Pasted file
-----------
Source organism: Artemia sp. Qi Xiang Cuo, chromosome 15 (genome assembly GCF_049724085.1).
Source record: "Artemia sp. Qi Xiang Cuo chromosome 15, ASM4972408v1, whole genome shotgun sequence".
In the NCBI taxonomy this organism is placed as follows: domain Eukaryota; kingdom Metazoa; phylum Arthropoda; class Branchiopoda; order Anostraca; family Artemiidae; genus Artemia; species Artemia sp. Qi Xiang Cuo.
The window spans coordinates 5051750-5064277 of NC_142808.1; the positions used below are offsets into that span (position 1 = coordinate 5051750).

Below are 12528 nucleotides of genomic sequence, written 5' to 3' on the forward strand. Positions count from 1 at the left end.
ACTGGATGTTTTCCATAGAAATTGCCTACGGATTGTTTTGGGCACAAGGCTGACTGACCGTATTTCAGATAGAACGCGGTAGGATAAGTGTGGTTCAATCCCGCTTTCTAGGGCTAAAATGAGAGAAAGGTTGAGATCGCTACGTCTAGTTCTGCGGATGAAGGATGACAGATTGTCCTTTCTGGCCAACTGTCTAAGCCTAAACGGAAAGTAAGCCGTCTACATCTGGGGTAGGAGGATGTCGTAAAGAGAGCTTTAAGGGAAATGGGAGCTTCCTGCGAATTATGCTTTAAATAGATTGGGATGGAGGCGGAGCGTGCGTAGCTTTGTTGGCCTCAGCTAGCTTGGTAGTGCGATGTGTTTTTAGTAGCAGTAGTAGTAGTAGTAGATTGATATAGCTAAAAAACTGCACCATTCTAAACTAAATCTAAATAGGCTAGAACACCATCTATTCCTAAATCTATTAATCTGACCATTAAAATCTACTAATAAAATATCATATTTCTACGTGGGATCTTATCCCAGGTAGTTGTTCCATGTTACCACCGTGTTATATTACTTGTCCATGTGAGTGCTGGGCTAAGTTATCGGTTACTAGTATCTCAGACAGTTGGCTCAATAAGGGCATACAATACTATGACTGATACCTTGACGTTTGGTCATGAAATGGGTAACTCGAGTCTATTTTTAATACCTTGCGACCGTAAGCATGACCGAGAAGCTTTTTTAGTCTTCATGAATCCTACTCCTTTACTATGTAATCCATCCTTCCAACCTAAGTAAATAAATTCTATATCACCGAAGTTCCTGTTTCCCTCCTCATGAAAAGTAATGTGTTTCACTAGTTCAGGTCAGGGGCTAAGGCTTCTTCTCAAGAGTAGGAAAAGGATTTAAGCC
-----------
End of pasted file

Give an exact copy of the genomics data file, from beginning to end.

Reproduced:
Source organism: Artemia sp. Qi Xiang Cuo, chromosome 15 (genome assembly GCF_049724085.1).
Source record: "Artemia sp. Qi Xiang Cuo chromosome 15, ASM4972408v1, whole genome shotgun sequence".
In the NCBI taxonomy this organism is placed as follows: domain Eukaryota; kingdom Metazoa; phylum Arthropoda; class Branchiopoda; order Anostraca; family Artemiidae; genus Artemia; species Artemia sp. Qi Xiang Cuo.
The window spans coordinates 5051750-5064277 of NC_142808.1; the positions used below are offsets into that span (position 1 = coordinate 5051750).

Below are 12528 nucleotides of genomic sequence, written 5' to 3' on the forward strand. Positions count from 1 at the left end.
ACTGGATGTTTTCCATAGAAATTGCCTACGGATTGTTTTGGGCACAAGGCTGACTGACCGTATTTCAGATAGAACGCGGTAGGATAAGTGTGGTTCAATCCCGCTTTCTAGGGCTAAAATGAGAGAAAGGTTGAGATCGCTACGTCTAGTTCTGCGGATGAAGGATGACAGATTGTCCTTTCTGGCCAACTGTCTAAGCCTAAACGGAAAGTAAGCCGTCTACATCTGGGGTAGGAGGATGTCGTAAAGAGAGCTTTAAGGGAAATGGGAGCTTCCTGCGAATTATGCTTTAAATAGATTGGGATGGAGGCGGAGCGTGCGTAGCTTTGTTGGCCTCAGCTAGCTTGGTAGTGCGATGTGTTTTTAGTAGCAGTAGTAGTAGTAGTAGATTGATATAGCTAAAAAACTGCACCATTCTAAACTAAATCTAAATAGGCTAGAACACCATCTATTCCTAAATCTATTAATCTGACCATTAAAATCTACTAATAAAATATCATATTTCTACGTGGGATCTTATCCCAGGTAGTTGTTCCATGTTACCACCGTGTTATATTACTTGTCCATGTGAGTGCTGGGCTAAGTTATCGGTTACTAGTATCTCAGACAGTTGGCTCAATAAGGGCATACAATACTATGACTGATACCTTGACGTTTGGTCATGAAATGGGTAACTCGAGTCTATTTTTAATACCTTGCGACCGTAAGCATGACCGAGAAGCTTTTTTAGTCTTCATGAATCCTACTCCTTTACTATGTAATCCATCCTTCCAACCTAAGTAAATAAATTCTATATCACCGAAGTTCCTGTTTCCCTCCTCATGAAAAGTAATGTGTTTCACTAGTTCAGGTCAGGGGCTAAGGCTTCTTCTCAAGAGTAGGAAAAGGATTTAAGCC